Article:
LED lighting is a rapidly evolving technology that uses semiconductors to convert electricity into visible light, which offers so many advantages over traditional light sources. LEDs also differ from other light sources in that they emit light in a specific direction, instead of in all directions, making them not only efficient, but also well suited for downlighting applications.
LEDs use significantly less energy, last longer, turn on and off instantly and can be equipped with dimmers and motion controls for more energy savings. ENERGY STAR®-qualified LED lighting:
Uses at least 75 percent less energy than incandescent lighting.
Lasts 20 times longer than incandescent lighting and about two to five times longer than fluorescent lighting, reducing maintenance costs.
Produces very little heat, reducing cooling costs.
Does not flicker when dimmed or draw power while turned off.
Offers brightness equal to or greater than existing lighting technologies, with consistent light output and color quality.
Comes in a wide variety of styles, colors and sizes to fit any décor and task.
Brings lighting systems up to date to meet new state and federal energy reduction requirements.
LED technology is beginning to surpass the quality and efficiency of existing lighting technologies—but not all LED lighting is created equal. That is why PG&E and other California utility companies are working to create programs that offer rebates for pre-qualified LED lamps and fixtures that meet stringent performance specifications such as those validated by third-party ENERGY STAR testing.
Earn incentives for replacing high-intensity discharge (HID), low-pressure sodium or incandescent outdoor fixtures typically used in parking lots, gas stations and outdoor parking structures with qualified LED fixtures.
Earn incentives for replacing fluorescent refrigerated and frozen food case lighting systems with qualified LED fixtures.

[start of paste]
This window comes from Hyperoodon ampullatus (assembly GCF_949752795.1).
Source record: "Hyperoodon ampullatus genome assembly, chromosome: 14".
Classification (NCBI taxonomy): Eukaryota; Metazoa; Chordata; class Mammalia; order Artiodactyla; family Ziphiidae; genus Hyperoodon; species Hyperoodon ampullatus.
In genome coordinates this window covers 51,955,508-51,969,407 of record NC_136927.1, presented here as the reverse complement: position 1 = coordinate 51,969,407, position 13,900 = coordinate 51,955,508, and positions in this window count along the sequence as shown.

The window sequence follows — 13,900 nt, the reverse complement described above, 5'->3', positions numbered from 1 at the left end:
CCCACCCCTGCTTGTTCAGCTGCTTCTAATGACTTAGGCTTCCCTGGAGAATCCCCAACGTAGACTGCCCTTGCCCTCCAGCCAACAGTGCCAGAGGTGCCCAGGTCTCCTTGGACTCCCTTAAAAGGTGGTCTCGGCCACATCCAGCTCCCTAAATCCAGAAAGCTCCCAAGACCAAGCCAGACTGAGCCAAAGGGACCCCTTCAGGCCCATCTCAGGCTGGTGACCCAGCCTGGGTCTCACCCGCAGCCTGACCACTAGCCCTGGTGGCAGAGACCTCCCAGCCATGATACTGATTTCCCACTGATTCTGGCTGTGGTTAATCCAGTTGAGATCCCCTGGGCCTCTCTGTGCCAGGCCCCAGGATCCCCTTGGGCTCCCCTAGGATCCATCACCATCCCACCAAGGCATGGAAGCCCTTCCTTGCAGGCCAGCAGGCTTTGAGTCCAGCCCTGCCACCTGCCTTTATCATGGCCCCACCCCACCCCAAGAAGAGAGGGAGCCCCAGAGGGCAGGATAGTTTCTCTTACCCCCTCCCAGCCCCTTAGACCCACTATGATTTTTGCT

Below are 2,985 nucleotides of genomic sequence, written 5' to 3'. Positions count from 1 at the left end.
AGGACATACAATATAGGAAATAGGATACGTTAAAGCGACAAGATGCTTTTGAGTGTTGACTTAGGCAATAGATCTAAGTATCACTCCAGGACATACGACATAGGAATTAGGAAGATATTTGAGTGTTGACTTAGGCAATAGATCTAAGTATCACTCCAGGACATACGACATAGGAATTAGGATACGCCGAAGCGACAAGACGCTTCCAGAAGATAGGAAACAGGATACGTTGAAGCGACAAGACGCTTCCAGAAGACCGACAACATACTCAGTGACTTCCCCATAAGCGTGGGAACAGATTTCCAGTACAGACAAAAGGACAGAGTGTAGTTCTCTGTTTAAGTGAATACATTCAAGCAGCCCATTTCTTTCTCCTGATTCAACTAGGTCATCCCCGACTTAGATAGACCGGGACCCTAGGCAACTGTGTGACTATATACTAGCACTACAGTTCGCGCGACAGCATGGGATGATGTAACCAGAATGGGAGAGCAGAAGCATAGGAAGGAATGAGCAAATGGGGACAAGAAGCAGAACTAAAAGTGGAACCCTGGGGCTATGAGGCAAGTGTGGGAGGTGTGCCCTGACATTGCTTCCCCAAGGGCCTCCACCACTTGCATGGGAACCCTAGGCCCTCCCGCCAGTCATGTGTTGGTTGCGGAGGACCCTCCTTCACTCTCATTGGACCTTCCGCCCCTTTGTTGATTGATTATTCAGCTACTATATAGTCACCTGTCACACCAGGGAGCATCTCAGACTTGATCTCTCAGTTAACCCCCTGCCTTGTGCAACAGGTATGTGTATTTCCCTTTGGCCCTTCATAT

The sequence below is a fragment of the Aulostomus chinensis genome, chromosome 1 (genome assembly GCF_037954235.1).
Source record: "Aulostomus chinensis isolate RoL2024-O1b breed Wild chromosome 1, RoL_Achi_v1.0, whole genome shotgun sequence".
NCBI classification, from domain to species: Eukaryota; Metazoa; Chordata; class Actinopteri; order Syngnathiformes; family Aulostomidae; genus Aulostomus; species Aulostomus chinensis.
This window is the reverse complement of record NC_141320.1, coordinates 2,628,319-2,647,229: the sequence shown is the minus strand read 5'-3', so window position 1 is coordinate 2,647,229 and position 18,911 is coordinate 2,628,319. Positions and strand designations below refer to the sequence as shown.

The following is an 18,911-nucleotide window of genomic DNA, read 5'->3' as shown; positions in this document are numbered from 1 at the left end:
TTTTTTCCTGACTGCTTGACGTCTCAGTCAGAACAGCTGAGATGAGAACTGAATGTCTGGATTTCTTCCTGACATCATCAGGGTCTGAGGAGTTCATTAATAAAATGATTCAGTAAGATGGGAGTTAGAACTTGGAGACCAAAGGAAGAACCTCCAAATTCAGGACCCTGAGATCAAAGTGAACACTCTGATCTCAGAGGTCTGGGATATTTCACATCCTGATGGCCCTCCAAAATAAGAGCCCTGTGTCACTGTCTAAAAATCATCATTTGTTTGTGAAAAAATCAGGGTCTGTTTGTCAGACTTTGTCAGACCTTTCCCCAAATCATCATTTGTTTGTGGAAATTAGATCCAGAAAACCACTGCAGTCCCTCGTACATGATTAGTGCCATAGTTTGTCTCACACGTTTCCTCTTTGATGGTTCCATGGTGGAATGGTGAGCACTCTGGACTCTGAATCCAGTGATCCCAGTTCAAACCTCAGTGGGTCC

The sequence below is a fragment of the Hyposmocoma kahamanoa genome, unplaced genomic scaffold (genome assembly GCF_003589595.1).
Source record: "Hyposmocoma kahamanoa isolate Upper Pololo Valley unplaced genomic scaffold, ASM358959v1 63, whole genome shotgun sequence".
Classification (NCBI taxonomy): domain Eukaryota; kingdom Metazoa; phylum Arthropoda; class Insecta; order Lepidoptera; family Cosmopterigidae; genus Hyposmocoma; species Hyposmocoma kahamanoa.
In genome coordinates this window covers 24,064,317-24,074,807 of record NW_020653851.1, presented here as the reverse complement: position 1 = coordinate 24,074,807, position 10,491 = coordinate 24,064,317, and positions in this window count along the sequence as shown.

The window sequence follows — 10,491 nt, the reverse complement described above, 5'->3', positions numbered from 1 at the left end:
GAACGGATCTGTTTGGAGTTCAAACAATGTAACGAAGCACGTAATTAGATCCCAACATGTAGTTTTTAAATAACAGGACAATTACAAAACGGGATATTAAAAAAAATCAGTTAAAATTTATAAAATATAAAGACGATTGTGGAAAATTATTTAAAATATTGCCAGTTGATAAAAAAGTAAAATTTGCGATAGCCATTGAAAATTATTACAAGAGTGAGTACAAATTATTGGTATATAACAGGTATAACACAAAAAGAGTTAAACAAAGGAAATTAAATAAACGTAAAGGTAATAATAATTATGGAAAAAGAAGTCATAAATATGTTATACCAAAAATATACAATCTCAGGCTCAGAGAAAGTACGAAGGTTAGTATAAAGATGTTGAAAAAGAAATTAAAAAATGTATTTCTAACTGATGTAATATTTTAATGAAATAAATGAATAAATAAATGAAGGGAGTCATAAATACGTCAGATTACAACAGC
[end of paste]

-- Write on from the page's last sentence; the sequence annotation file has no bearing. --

Frozen food and refrigerated display cases in supermarkets are typically illuminated by fluorescent sources. Although they are reasonably efficient and reliable, fluorescent sources operate best at indoor temperatures of 60 to 80 degrees Fahrenheit. Light output for fluorescent lamps can drop by as much as 60 percent in cold temperatures. LED lighting, on the other hand, performs better as the temperature drops.
LED Display Case Lighting Benefits Reduced Energy Costs Higher energy efficiency and better performance at low temperatures allows LED case lighting to use up to 50 percent less energy than fluorescent systems. Additionally, LED systems emit less heat, which means the refrigeration compressor does not have to work as hard to remove heat as with fluorescent systems.
Improved Product Visibility LED fixtures efficiently direct the light where it is truly needed, eliminating wasteful light that spills out onto the floor. LEDs are also able to illuminate shelves in a more uniform manner.
Reduced Maintenance Costs A five-year warrantee and an estimated 50,000-hour useful life (significantly longer than fluorescents) can dramatically reduce costs associated with maintenance over the product lifetime.
Better for the Environment Apart from energy savings and long life, LED lighting contains no mercury. Also, its reduced energy consumption will aid in preventing unnecessary green house gas emissions associated with energy production.
Learn about how PG&E can help you save more with rebates.
Watch this video to see our Lux Lighting Showcase in action and find out how you can visit.
For all other inquiries, contact your local PG&E Account Representative or call our Business Customer Service Center at 1-800-468-4743 anytime you have a question about lighting or a lighting rebate.
Continuing technology improvements to LEDs have helped make some lighting applications far more cost effective and energy efficient.
Customized Retrofit Incentives: PG&E offers technical assistance and calculated incentives for replacing equipment to achieve energy efficiency, which can benefit your business by reducing energy costs and improving operations.
Replacing linear fluorescent lamps with T8 LED lamps, including those qualified by the DesignLights Consortium (DLC), does not qualify for calculated incentives.